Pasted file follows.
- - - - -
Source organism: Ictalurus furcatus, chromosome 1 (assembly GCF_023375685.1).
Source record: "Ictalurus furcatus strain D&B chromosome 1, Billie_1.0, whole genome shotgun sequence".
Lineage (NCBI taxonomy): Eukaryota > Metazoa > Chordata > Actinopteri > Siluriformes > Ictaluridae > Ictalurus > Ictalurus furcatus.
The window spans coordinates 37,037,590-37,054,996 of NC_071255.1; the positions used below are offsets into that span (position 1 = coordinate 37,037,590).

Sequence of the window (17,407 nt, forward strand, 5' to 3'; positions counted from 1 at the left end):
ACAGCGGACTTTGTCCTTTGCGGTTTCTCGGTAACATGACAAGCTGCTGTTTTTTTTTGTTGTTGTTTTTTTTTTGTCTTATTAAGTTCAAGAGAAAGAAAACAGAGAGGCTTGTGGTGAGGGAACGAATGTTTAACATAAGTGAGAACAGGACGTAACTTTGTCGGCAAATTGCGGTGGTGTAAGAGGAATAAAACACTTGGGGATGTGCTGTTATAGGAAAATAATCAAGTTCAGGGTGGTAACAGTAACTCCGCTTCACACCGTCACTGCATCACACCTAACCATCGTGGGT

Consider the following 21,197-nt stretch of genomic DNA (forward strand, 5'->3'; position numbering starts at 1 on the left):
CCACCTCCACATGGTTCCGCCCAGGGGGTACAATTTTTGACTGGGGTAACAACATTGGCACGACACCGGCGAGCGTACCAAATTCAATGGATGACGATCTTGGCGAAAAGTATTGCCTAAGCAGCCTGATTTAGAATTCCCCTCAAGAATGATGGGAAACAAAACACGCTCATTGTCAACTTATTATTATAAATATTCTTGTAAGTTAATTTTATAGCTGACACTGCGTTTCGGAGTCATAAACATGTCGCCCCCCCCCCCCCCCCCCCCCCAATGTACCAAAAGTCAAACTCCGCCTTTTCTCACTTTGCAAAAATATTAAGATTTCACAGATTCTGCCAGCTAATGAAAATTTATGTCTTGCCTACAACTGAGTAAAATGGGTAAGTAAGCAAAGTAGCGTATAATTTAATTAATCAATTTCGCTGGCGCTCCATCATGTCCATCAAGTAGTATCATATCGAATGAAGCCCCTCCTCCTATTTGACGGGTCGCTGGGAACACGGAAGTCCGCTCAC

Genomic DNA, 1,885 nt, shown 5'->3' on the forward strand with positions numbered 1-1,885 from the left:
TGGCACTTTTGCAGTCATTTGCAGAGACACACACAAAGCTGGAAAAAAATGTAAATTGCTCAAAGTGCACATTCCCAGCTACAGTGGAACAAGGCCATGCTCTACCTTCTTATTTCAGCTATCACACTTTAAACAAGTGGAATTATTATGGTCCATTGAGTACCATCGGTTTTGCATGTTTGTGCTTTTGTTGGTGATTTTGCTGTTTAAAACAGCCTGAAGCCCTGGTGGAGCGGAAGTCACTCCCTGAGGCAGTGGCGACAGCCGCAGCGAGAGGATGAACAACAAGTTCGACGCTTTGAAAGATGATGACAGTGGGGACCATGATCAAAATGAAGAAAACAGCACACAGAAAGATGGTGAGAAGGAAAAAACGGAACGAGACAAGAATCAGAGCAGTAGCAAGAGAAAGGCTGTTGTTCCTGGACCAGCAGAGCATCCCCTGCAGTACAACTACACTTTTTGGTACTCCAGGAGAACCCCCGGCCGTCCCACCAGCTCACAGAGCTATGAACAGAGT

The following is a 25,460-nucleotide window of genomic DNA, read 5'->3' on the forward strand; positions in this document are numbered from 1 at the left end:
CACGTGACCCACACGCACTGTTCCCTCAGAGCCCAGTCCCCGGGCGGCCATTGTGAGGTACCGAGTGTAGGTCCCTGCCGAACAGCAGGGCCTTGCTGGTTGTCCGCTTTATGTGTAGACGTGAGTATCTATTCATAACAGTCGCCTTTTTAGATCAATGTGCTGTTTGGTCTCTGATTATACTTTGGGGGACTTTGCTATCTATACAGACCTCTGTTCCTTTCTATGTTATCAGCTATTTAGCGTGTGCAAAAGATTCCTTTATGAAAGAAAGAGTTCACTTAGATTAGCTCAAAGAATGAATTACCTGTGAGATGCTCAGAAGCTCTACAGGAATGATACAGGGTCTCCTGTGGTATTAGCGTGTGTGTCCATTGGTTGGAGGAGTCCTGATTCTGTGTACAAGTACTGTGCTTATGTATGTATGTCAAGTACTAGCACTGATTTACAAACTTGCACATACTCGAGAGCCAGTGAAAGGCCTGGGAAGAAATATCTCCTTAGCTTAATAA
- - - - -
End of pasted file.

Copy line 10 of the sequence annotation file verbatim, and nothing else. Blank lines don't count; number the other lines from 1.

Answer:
TGGCACTTTTGCAGTCATTTGCAGAGACACACACAAAGCTGGAAAAAAATGTAAATTGCTCAAAGTGCACATTCCCAGCTACAGTGGAACAAGGCCATGCTCTACCTTCTTATTTCAGCTATCACACTTTAAACAAGTGGAATTATTATGGTCCATTGAGTACCATCGGTTTTGCATGTTTGTGCTTTTGTTGGTGATTTTGCTGTTTAAAACAGCCTGAAGCCCTGGTGGAGCGGAAGTCACTCCCTGAGGCAGTGGCGACAGCCGCAGCGAGAGGATGAACAACAAGTTCGACGCTTTGAAAGATGATGACAGTGGGGACCATGATCAAAATGAAGAAAACAGCACACAGAAAGATGGTGAGAAGGAAAAAACGGAACGAGACAAGAATCAGAGCAGTAGCAAGAGAAAGGCTGTTGTTCCTGGACCAGCAGAGCATCCCCTGCAGTACAACTACACTTTTTGGTACTCCAGGAGAACCCCCGGCCGTCCCACCAGCTCACAGAGCTATGAACAGAGT